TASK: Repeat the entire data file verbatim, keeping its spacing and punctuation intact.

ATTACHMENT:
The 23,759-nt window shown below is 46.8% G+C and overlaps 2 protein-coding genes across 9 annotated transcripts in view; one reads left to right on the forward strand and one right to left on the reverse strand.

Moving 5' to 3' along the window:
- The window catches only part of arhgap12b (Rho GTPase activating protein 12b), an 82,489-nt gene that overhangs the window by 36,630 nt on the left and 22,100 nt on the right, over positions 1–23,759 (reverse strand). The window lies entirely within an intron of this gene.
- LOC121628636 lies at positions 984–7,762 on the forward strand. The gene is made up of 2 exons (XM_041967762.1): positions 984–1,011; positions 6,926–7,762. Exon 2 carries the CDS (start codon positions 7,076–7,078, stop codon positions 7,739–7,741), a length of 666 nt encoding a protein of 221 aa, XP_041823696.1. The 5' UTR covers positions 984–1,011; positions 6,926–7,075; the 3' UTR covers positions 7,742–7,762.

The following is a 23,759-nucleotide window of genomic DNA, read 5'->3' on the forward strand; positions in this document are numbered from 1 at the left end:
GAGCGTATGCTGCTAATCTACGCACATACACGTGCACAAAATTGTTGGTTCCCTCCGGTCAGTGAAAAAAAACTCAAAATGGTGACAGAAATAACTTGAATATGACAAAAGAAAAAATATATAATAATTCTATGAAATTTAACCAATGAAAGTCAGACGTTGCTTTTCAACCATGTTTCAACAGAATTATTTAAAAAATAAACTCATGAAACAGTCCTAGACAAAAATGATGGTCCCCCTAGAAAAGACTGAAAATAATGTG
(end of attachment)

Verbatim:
The 23,759-nt window shown below is 46.8% G+C and overlaps 2 protein-coding genes across 9 annotated transcripts in view; one reads left to right on the forward strand and one right to left on the reverse strand.

Moving 5' to 3' along the window:
- The window catches only part of arhgap12b (Rho GTPase activating protein 12b), an 82,489-nt gene that overhangs the window by 36,630 nt on the left and 22,100 nt on the right, over positions 1–23,759 (reverse strand). The window lies entirely within an intron of this gene.
- LOC121628636 lies at positions 984–7,762 on the forward strand. The gene is made up of 2 exons (XM_041967762.1): positions 984–1,011; positions 6,926–7,762. Exon 2 carries the CDS (start codon positions 7,076–7,078, stop codon positions 7,739–7,741), a length of 666 nt encoding a protein of 221 aa, XP_041823696.1. The 5' UTR covers positions 984–1,011; positions 6,926–7,075; the 3' UTR covers positions 7,742–7,762.

The following is a 23,759-nucleotide window of genomic DNA, read 5'->3' on the forward strand; positions in this document are numbered from 1 at the left end:
GAGCGTATGCTGCTAATCTACGCACATACACGTGCACAAAATTGTTGGTTCCCTCCGGTCAGTGAAAAAAAACTCAAAATGGTGACAGAAATAACTTGAATATGACAAAAGAAAAAATATATAATAATTCTATGAAATTTAACCAATGAAAGTCAGACGTTGCTTTTCAACCATGTTTCAACAGAATTATTTAAAAAATAAACTCATGAAACAGTCCTAGACAAAAATGATGGTCCCCCTAGAAAAGACTGAAAATAATGTG